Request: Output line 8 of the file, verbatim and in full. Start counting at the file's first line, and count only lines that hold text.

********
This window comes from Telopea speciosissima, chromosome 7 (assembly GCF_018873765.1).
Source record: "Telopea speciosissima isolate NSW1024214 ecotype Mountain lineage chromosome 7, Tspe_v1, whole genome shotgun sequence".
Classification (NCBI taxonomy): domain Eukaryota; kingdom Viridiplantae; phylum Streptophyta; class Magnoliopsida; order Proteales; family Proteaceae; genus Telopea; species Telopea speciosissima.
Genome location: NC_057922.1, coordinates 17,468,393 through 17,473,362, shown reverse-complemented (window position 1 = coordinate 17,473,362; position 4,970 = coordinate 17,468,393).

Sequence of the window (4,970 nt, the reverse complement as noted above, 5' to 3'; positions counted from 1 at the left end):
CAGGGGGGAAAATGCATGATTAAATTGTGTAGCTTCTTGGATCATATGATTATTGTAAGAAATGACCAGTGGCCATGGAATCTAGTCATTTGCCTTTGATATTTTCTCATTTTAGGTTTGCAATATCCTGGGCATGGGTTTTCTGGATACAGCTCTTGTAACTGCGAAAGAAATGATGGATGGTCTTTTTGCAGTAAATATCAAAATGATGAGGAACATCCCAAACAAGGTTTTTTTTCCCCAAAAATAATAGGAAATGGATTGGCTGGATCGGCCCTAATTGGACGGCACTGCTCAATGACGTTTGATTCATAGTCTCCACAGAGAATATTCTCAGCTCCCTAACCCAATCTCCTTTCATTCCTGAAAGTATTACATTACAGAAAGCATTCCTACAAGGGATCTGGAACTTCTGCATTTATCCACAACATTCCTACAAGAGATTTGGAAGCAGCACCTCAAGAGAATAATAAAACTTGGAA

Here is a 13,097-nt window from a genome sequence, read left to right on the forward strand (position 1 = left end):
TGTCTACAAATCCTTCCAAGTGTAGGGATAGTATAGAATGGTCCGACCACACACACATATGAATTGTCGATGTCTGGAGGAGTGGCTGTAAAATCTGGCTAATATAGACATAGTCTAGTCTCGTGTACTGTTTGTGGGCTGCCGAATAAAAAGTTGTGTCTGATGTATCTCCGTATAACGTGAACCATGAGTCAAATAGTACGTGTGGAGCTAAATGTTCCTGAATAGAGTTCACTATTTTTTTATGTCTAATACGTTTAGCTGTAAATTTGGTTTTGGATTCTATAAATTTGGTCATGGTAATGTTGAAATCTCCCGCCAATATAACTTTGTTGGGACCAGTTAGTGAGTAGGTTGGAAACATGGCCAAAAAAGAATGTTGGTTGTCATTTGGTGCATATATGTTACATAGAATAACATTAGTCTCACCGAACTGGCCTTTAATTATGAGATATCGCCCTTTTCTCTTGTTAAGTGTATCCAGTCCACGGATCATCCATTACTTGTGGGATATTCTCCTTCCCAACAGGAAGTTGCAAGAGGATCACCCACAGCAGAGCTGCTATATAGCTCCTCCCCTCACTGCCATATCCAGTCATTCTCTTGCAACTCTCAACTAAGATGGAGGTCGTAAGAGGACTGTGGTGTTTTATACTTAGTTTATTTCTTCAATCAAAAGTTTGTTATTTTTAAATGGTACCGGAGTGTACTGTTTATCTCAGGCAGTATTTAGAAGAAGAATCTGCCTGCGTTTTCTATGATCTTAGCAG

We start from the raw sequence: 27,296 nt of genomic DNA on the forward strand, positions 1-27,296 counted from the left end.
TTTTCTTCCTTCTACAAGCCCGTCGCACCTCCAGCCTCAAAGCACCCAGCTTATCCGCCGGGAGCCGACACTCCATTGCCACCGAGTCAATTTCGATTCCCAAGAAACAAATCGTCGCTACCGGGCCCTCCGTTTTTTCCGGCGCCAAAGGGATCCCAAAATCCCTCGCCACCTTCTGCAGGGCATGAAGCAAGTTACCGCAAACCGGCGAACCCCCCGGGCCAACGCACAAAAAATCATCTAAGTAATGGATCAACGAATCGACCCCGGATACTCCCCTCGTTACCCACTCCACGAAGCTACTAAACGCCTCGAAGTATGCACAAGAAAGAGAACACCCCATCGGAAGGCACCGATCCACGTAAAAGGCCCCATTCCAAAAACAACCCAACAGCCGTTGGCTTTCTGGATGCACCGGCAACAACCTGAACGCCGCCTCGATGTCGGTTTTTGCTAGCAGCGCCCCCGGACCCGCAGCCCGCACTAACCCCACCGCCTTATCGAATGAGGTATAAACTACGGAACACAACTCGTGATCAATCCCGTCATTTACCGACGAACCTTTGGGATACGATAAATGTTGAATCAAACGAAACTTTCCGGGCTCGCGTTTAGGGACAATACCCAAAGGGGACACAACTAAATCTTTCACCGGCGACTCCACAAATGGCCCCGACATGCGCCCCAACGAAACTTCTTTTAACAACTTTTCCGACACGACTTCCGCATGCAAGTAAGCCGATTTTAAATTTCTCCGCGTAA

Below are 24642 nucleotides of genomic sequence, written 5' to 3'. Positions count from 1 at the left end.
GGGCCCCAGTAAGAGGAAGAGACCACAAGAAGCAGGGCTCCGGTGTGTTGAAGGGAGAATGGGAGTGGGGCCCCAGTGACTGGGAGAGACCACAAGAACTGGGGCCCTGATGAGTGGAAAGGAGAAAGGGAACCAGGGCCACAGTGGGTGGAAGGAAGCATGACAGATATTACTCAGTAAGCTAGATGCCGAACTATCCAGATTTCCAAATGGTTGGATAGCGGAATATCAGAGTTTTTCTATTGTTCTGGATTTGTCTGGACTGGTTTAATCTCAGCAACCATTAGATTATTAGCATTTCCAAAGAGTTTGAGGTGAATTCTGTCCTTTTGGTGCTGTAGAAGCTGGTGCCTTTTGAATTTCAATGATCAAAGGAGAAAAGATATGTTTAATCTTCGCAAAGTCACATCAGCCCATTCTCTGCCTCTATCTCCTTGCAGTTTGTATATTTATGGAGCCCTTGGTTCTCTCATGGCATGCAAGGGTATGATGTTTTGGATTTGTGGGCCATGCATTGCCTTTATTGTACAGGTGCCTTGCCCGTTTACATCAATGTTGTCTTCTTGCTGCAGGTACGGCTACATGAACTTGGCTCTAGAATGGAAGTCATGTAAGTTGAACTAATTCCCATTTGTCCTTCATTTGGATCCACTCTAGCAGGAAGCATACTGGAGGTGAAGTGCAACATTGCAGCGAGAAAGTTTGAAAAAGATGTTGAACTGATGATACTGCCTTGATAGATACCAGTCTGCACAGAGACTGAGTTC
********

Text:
TGTCTACAAATCCTTCCAAGTGTAGGGATAGTATAGAATGGTCCGACCACACACACATATGAATTGTCGATGTCTGGAGGAGTGGCTGTAAAATCTGGCTAATATAGACATAGTCTAGTCTCGTGTACTGTTTGTGGGCTGCCGAATAAAAAGTTGTGTCTGATGTATCTCCGTATAACGTGAACCATGAGTCAAATAGTACGTGTGGAGCTAAATGTTCCTGAATAGAGTTCACTATTTTTTTATGTCTAATACGTTTAGCTGTAAATTTGGTTTTGGATTCTATAAATTTGGTCATGGTAATGTTGAAATCTCCCGCCAATATAACTTTGTTGGGACCAGTTAGTGAGTAGGTTGGAAACATGGCCAAAAAAGAATGTTGGTTGTCATTTGGTGCATATATGTTACATAGAATAACATTAGTCTCACCGAACTGGCCTTTAATTATGAGATATCGCCCTTTTCTCTTGTTAAGTGTATCCAGTCCACGGATCATCCATTACTTGTGGGATATTCTCCTTCCCAACAGGAAGTTGCAAGAGGATCACCCACAGCAGAGCTGCTATATAGCTCCTCCCCTCACTGCCATATCCAGTCATTCTCTTGCAACTCTCAACTAAGATGGAGGTCGTAAGAGGACTGTGGTGTTTTATACTTAGTTTATTTCTTCAATCAAAAGTTTGTTATTTTTAAATGGTACCGGAGTGTACTGTTTATCTCAGGCAGTATTTAGAAGAAGAATCTGCCTGCGTTTTCTATGATCTTAGCAG